Michael Platt is worth $4.5 billion according to Forbes - gains the result of a successful trading career and starting and running a hedge fund for more than 15 years. During that time, Platt's BlueCrest Capital Management grew to $35 billion in assets under management.
The key to Platt's billions - his traders' asymmetrical returns.
This week, in our series of insights from Jack Schwager's Market Wizards, we look at Michael Platt, a hedge fund manager overseeing more than $29 billion in assets. (Read our last piece about Gary Bielfeldt, a trader that built a fortune and became one of the largest players in the U.S. Treasury futures market.)
We're looking to back talented futures traders with $30,000 to $150,000 in buying power.
At BlueCrest, if traders experienced a 3 percent loss, they would have to cut their position size in half. If they had another 3 percent drawdown from there, he would pull all of their funding. That way, the upside was unlimited, but the downside was capped at 5 percent.
As he says, "We want people to scale down if they are getting it wrong and scale up if they are getting it right. If a guy has a $100 million allocation and makes $20 million, he then has $23 million to his stop point." But the kicker for Platt's traders is that every January, the tracking resets. So traders have to scale back down in January as though they have the 3 percent stop in place again.
But how did Platt find these traders in the first place?
Here's what he looks for in his traders:
- An understanding that the market is always right. Platt says that traders need to realize that the market is made up of irrational players. In times of market stress, value is "irrelevant."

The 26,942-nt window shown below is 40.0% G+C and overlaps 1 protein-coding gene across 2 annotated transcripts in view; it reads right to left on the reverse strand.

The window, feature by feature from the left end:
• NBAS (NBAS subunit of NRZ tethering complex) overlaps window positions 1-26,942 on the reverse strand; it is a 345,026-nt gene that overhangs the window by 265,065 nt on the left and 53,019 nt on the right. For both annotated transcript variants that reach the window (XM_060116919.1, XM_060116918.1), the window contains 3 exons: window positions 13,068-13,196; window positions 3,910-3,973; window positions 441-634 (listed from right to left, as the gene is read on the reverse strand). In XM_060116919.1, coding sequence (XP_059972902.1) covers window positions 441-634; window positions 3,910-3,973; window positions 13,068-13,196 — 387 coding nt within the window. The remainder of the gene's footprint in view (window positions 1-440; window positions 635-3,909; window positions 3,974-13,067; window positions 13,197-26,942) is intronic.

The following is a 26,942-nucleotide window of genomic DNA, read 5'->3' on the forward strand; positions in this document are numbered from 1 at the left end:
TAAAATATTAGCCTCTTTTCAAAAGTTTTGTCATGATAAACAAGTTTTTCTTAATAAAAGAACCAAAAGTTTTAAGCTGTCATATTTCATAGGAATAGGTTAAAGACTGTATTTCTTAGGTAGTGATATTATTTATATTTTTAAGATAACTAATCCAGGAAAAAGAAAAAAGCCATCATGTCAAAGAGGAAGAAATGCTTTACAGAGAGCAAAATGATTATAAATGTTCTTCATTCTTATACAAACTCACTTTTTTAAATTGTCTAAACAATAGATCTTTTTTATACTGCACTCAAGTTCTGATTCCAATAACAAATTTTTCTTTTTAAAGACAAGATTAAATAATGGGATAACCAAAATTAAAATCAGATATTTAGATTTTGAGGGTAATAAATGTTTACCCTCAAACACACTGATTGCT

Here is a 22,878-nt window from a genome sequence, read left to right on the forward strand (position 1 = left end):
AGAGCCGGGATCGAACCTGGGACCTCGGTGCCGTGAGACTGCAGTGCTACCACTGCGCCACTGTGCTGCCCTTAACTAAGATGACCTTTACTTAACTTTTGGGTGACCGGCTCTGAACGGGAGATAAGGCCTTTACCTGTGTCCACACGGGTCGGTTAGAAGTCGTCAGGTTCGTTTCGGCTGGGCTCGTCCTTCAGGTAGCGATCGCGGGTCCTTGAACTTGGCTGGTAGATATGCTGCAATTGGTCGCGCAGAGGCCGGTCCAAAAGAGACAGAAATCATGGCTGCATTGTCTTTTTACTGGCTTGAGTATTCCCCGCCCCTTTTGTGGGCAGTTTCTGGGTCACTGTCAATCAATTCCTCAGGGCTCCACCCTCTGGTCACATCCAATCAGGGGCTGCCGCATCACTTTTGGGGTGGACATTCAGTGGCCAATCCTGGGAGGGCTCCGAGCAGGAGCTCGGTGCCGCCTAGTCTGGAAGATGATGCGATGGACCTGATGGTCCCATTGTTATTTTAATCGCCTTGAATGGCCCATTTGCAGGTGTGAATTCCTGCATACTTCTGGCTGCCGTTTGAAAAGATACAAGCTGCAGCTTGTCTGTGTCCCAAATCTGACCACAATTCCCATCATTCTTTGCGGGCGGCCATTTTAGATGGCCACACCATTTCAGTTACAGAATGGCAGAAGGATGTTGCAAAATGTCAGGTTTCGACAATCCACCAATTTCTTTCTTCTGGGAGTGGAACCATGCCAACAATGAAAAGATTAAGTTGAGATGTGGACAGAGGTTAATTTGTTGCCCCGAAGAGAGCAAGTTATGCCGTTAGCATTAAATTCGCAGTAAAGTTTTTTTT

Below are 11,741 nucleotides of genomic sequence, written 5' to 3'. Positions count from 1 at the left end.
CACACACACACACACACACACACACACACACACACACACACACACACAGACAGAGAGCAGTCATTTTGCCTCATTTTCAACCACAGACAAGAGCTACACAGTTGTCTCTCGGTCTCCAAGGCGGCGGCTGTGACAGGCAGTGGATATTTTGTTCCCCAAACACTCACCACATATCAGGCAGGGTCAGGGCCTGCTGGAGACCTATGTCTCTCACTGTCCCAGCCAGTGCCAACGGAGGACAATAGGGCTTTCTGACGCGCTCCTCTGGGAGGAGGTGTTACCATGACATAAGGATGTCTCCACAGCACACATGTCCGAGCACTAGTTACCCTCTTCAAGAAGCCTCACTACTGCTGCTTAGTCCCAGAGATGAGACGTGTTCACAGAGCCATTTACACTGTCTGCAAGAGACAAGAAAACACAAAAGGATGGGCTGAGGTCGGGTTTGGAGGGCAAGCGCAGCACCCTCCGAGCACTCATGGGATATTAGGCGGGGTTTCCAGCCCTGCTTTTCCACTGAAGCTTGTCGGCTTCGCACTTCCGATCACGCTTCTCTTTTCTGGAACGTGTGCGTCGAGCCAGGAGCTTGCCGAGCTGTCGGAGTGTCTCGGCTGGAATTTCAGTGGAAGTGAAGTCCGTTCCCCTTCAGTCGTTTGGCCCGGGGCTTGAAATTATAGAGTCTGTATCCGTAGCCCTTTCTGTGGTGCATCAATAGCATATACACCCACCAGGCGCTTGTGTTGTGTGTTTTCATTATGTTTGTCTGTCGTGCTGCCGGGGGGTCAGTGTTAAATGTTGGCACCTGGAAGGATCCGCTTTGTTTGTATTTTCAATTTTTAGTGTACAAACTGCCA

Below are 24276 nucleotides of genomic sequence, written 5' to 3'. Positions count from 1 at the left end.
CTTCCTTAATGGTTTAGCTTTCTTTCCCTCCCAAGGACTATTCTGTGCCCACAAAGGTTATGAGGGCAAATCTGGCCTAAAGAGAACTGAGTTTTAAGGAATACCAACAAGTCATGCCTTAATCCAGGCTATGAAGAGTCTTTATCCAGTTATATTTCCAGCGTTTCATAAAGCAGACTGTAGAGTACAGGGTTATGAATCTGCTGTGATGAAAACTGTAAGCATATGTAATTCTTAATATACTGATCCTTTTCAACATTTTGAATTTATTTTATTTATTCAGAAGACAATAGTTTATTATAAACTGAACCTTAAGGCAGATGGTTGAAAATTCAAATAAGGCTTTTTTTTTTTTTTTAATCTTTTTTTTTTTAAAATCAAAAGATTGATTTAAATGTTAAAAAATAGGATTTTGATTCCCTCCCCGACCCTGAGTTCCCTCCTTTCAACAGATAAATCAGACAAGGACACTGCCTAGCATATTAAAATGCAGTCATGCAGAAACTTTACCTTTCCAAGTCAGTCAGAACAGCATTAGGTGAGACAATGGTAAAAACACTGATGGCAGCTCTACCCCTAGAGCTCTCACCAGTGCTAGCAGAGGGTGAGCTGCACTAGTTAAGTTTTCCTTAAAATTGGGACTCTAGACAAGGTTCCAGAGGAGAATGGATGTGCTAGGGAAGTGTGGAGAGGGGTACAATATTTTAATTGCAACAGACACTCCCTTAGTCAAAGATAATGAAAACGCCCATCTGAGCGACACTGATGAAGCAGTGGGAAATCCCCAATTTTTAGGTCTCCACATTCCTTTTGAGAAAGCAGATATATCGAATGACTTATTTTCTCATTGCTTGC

- Someone who has an edge. In markets, traders find an edge through a proven strategy, time horizon or different view of markets than other players. For example, Platt said he once hired a trader who would wake up every Sunday morning in London and play online poker against drunk U.S. players. The fact that they were drunk provided him a natural edge.
- Paranoia. Platt also said that he looks for traders who look to hedge their winning trades. "They just have the paranoia," which also helps them manage when they have losing positions.
- Someone who admits when they are wrong. Platt also pointed to the fact that a good analyst or economist is unable to make as much money off his idea as Platt could. That's because they are "dogmatic" and always feel as though they need to be right. He told Jack Schwager that "You find that analysts and economists have big egos, which just gets in the way of making money because they can never admit that they are wrong."
What do you think of Platt's strategy? Have any questions or recommendations? Put them in the comments below.